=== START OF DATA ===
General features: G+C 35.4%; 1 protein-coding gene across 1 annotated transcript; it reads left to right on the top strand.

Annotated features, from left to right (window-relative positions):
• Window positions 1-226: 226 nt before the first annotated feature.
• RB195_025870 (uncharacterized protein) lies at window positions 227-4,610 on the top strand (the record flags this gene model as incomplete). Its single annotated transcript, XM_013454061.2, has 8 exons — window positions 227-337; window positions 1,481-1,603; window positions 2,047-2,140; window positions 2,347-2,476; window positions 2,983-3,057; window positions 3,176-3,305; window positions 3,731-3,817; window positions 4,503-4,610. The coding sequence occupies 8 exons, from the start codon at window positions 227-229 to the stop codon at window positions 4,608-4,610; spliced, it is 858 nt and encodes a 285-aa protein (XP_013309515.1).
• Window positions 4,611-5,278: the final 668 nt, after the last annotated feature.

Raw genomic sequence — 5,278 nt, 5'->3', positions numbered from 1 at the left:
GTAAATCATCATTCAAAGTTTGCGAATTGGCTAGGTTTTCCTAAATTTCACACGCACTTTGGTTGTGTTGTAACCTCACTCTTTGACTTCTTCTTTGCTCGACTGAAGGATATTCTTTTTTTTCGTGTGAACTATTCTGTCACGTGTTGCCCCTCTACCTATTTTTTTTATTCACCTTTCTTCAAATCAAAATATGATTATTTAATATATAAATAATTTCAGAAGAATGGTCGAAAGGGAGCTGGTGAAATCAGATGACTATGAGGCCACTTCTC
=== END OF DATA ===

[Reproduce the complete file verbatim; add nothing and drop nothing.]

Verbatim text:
General features: G+C 35.4%; 1 protein-coding gene across 1 annotated transcript; it reads left to right on the top strand.

Annotated features, from left to right (window-relative positions):
• Window positions 1-226: 226 nt before the first annotated feature.
• RB195_025870 (uncharacterized protein) lies at window positions 227-4,610 on the top strand (the record flags this gene model as incomplete). Its single annotated transcript, XM_013454061.2, has 8 exons — window positions 227-337; window positions 1,481-1,603; window positions 2,047-2,140; window positions 2,347-2,476; window positions 2,983-3,057; window positions 3,176-3,305; window positions 3,731-3,817; window positions 4,503-4,610. The coding sequence occupies 8 exons, from the start codon at window positions 227-229 to the stop codon at window positions 4,608-4,610; spliced, it is 858 nt and encodes a 285-aa protein (XP_013309515.1).
• Window positions 4,611-5,278: the final 668 nt, after the last annotated feature.

Raw genomic sequence — 5,278 nt, 5'->3', positions numbered from 1 at the left:
GTAAATCATCATTCAAAGTTTGCGAATTGGCTAGGTTTTCCTAAATTTCACACGCACTTTGGTTGTGTTGTAACCTCACTCTTTGACTTCTTCTTTGCTCGACTGAAGGATATTCTTTTTTTTCGTGTGAACTATTCTGTCACGTGTTGCCCCTCTACCTATTTTTTTTATTCACCTTTCTTCAAATCAAAATATGATTATTTAATATATAAATAATTTCAGAAGAATGGTCGAAAGGGAGCTGGTGAAATCAGATGACTATGAGGCCACTTCTC